High Rates of Vaccine Refusal Linked to 2010 Calif. Pertussis Epidemic
A new study published in the journal Pediatrics that looked at the 2010 outbreak of pertussis, or whooping cough, in California found that areas with high rates of individuals refusing vaccines were more likely to see increased cases of the disease, USA Today reports (Healy, USA Today, 9/30).
In 2010, California had a record-breaking whooping cough epidemic. There were more than 9,100 reported cases of pertussis and 10 infant deaths stemming from the illness that year, marking 2010 as the worst year for whooping cough in the state since 1947.
As a result, state law now requires students entering grades seven through 12 to receive a whooping cough booster shot within 30 days of starting school, unless they submit a personal belief exemption (California Healthline, 7/20/12). Parents can obtain an exemption for their children if immunizations are against their religious or philosophical beliefs.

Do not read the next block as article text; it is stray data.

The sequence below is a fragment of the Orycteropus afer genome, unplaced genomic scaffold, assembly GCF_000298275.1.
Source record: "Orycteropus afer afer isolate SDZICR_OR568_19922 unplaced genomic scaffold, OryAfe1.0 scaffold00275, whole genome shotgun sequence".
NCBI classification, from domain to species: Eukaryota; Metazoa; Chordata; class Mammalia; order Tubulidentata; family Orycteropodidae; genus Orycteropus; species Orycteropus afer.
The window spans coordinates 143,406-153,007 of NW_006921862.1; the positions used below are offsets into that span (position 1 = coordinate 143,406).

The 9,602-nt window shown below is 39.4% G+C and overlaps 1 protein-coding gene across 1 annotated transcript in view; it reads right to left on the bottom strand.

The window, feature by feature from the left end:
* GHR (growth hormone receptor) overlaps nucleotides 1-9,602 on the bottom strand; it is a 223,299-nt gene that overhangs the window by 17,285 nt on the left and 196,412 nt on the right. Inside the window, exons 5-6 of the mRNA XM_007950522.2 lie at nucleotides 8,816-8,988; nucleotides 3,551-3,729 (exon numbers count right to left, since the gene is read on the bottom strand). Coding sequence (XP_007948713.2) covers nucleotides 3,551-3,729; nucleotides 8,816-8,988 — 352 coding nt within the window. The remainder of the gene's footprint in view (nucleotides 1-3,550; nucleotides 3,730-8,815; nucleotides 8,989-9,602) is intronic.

Details of Study
Researchers examined data from the California Department of Public Health on non-medical exemptions obtained for kindergarten children from 2005 to 2010. They also analyzed pertussis cases in the state diagnosed in 2010.
The study found:
- 39 "geographical clusters" that had high rates of nonmedical exemptions; and
- Two statistically significant clusters of pertussis diagnoses.
Districts within one of the 39 areas with high numbers of exemptions were 2.5 times more likely to also be in a cluster of pertussis diagnoses.
Both clusters were linked to characteristics of higher socioeconomic status, including:
- Lower population density;
- Smaller family size;
- Lower percentage of racial or ethnic minorities; and
- Higher median household income.
The authors concluded that large populations of individuals being intentionally unvaccinated or undervaccinated can lead to an outbreak of pertussis (USA Today, 9/30).This is part of the California Healthline Daily Edition, a summary of health policy coverage from major news organizations. Sign up for an email subscription.